Using Rex To Automate Your Datacentre

In my day to day work I come across a lot of tasks that I actually “hate” to be honest. Most of these tasks consist of things that are repetitive and take up a lot of time. A co-worker of mine once told me, “if you have to do a task more than once, automate it!”. This is one piece of advice that intrigued me. Ever since that day I have been thinking about automation and how to make processes flow smoother than they did before. But the main question always is, what tool are you going to use for that?
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Puppet, Chef, CFEngine etc. etc.

As a system or hosting engineer or whatever normally does is first type in “datacentre automation” in Google and what you get is a lot of commercial companies trying to sell you automation frameworks. Things like Puppet, Chef etc. come along and when you look at their documentation, well, it’s huge and takes a lot of time to install and configure properly. Not to mention that you need to install a daemon on every server to get the framework working (imagine trying to do that on 40-50 servers, and imagine if you have like 100-200 servers. So that wasn’t actually an option for me at the time of my quest to find an easy framework to automate my tasks.

 

Rex

Rex is a small and lightweight framework I came across visiting a website (I forgot which one it was). At first I wasn’t to sure what to make up out of it, but while browsing trough the documentation I got excited and saw the possibilities of using it. Within minutes I got it up and running (thanks to their handy-dandy YUM repository (I use CentOS)), and the cool thing is, it’s written in Perl so in theory you could run it on any platform (Windows included). The big advantage to Rex is that you can use your ssh keys (or user-pass combo) from your “master” server where you have Rex installed and connect using ssh so you don’t have to install daemons on your target servers!

 

How Rex is structured

When you first create a Rex project (easy after you install it check the install docs: http://rexify.org/get/index.html) by using “rexify”. It will create a folder for you with a very clean structure:

  • A file called a Rexfile, here you define all your hosts and usernames and passwords
  • A lib folder with a perl module (.pm file) in it. It automatically creates a task for the default server group called uptime so you can test if your connection with your server group is working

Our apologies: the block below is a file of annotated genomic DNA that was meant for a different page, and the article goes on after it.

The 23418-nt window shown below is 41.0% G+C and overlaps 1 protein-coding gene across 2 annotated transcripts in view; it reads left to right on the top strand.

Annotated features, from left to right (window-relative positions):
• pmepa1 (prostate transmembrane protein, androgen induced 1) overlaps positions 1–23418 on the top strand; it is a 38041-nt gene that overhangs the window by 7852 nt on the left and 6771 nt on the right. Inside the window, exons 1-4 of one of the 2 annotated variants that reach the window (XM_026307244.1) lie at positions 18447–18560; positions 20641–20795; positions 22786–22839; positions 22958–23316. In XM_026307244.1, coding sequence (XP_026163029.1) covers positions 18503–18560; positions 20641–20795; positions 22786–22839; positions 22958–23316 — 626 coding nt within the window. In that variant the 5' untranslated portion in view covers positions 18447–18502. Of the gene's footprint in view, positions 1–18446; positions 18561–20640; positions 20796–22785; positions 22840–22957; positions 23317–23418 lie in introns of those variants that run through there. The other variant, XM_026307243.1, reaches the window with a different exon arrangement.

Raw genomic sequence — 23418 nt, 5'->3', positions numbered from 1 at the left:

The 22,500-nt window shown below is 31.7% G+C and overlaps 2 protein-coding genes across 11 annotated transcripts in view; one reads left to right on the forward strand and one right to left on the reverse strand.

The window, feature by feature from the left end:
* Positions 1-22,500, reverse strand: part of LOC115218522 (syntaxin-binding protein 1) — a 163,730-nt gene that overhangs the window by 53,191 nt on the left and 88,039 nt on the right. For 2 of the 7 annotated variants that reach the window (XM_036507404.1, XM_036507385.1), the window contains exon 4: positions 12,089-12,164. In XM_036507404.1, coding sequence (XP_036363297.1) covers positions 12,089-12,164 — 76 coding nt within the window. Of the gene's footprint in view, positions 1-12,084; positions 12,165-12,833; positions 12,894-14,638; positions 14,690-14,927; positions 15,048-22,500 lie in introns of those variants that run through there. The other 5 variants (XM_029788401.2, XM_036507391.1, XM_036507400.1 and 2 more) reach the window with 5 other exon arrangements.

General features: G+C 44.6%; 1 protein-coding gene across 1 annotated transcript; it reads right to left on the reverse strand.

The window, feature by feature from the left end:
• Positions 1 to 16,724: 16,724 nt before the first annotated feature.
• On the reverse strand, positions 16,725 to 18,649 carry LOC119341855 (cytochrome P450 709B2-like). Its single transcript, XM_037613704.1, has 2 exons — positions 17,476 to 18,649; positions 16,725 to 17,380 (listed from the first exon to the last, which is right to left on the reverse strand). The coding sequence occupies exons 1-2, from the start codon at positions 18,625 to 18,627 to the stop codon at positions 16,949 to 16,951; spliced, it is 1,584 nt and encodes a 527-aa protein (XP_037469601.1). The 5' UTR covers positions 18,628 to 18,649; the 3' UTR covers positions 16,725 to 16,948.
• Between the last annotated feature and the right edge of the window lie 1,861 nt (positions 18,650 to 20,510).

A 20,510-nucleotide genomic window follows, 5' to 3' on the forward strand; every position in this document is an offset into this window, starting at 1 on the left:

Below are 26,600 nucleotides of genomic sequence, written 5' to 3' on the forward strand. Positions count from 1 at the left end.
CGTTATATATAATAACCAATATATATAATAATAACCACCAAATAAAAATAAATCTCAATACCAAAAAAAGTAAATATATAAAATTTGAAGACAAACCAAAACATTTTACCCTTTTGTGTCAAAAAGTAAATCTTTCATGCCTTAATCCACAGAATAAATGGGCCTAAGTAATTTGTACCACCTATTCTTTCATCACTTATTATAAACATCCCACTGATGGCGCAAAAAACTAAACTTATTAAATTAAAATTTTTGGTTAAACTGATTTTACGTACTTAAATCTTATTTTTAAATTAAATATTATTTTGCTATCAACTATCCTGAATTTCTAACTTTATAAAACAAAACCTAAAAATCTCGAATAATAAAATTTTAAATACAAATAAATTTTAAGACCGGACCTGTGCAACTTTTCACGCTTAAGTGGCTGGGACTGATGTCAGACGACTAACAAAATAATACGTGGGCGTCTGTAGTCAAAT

Give me an example of what I could use?!

Well, everyone knows how important it is to keep all your servers up to date. So what I did was that I created a task that updates all my servers (using yum update) and checks if it succeeded, and reports to me by email, see an example below with the standard uptime task:

package task;
use Rex -base;
desc "Get uptime of server";
task "uptime", group => 'all', sub {
   say run "uptime";
};
desc "Run updates";
task "runupdate", group => 'all', sub {
        # Variables
        my $EMAIL='<your e-mail>';
        my $hostname = connection->server;
        # Execute yum update
        say "Executing yum update on $hostname";
        sudo "yum -y -e 0 -d 0 update";
        if($? == 0) {
             run 'echo "Update was successful" | mail -s "Update was completed on `hostname -s`" ' . $EMAIL;
        } else {
             run 'echo "Update was not successful" | mail -s "Update did not work on `hostname -s`" ' . $EMAIL;
        };
};

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Give me MORE! I need MORE!

I think to best understand the full potential you’re just going to have to try it out for yourself, install it and start experimenting. Check the rexify.org website for full documentation (it’s pretty well documented and if you don’t understand something just go to the #rex IRC channel on FreeNode, the developer is available there aswell). I would just like to take some time and thank jfried, the developer of this marvelous framework! Support and help out, and make this framework even bigger!

 Don’t forget to check out my blog: http://livebyt.es for more articles about hosting! 

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